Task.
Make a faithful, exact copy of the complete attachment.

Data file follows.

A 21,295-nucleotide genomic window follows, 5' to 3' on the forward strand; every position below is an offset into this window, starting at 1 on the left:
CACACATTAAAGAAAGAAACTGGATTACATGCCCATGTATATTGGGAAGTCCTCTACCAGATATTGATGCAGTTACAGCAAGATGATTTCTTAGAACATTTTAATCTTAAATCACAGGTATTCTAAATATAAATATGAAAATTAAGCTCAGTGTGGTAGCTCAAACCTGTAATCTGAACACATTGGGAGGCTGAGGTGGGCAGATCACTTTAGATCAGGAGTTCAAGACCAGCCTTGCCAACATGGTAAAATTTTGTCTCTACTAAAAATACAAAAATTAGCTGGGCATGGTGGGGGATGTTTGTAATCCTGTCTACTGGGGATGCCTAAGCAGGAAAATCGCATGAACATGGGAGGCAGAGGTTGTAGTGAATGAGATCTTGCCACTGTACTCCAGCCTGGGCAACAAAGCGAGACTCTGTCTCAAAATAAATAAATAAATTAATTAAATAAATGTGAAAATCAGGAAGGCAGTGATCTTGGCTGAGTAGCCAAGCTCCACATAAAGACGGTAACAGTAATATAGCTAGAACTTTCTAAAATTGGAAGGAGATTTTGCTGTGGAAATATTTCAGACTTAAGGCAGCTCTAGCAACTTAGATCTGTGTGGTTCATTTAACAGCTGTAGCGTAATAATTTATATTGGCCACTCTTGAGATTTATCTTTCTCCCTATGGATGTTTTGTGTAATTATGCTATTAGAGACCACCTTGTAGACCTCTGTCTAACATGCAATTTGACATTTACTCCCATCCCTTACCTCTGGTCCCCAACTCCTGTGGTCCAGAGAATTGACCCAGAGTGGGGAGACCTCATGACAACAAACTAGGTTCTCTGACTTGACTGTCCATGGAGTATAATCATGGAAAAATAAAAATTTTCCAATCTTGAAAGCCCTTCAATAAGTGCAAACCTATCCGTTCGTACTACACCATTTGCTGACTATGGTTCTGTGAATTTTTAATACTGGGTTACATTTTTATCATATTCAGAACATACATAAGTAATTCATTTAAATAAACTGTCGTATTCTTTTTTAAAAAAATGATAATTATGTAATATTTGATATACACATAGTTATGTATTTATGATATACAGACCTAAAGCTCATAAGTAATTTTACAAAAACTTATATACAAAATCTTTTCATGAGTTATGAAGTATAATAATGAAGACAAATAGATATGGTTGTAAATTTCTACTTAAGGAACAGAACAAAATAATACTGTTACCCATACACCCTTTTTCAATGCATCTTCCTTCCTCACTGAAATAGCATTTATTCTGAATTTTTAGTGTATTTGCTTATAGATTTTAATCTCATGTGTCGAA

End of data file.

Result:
A 21,295-nucleotide genomic window follows, 5' to 3' on the forward strand; every position below is an offset into this window, starting at 1 on the left:
CACACATTAAAGAAAGAAACTGGATTACATGCCCATGTATATTGGGAAGTCCTCTACCAGATATTGATGCAGTTACAGCAAGATGATTTCTTAGAACATTTTAATCTTAAATCACAGGTATTCTAAATATAAATATGAAAATTAAGCTCAGTGTGGTAGCTCAAACCTGTAATCTGAACACATTGGGAGGCTGAGGTGGGCAGATCACTTTAGATCAGGAGTTCAAGACCAGCCTTGCCAACATGGTAAAATTTTGTCTCTACTAAAAATACAAAAATTAGCTGGGCATGGTGGGGGATGTTTGTAATCCTGTCTACTGGGGATGCCTAAGCAGGAAAATCGCATGAACATGGGAGGCAGAGGTTGTAGTGAATGAGATCTTGCCACTGTACTCCAGCCTGGGCAACAAAGCGAGACTCTGTCTCAAAATAAATAAATAAATTAATTAAATAAATGTGAAAATCAGGAAGGCAGTGATCTTGGCTGAGTAGCCAAGCTCCACATAAAGACGGTAACAGTAATATAGCTAGAACTTTCTAAAATTGGAAGGAGATTTTGCTGTGGAAATATTTCAGACTTAAGGCAGCTCTAGCAACTTAGATCTGTGTGGTTCATTTAACAGCTGTAGCGTAATAATTTATATTGGCCACTCTTGAGATTTATCTTTCTCCCTATGGATGTTTTGTGTAATTATGCTATTAGAGACCACCTTGTAGACCTCTGTCTAACATGCAATTTGACATTTACTCCCATCCCTTACCTCTGGTCCCCAACTCCTGTGGTCCAGAGAATTGACCCAGAGTGGGGAGACCTCATGACAACAAACTAGGTTCTCTGACTTGACTGTCCATGGAGTATAATCATGGAAAAATAAAAATTTTCCAATCTTGAAAGCCCTTCAATAAGTGCAAACCTATCCGTTCGTACTACACCATTTGCTGACTATGGTTCTGTGAATTTTTAATACTGGGTTACATTTTTATCATATTCAGAACATACATAAGTAATTCATTTAAATAAACTGTCGTATTCTTTTTTAAAAAAATGATAATTATGTAATATTTGATATACACATAGTTATGTATTTATGATATACAGACCTAAAGCTCATAAGTAATTTTACAAAAACTTATATACAAAATCTTTTCATGAGTTATGAAGTATAATAATGAAGACAAATAGATATGGTTGTAAATTTCTACTTAAGGAACAGAACAAAATAATACTGTTACCCATACACCCTTTTTCAATGCATCTTCCTTCCTCACTGAAATAGCATTTATTCTGAATTTTTAGTGTATTTGCTTATAGATTTTAATCTCATGTGTCGAA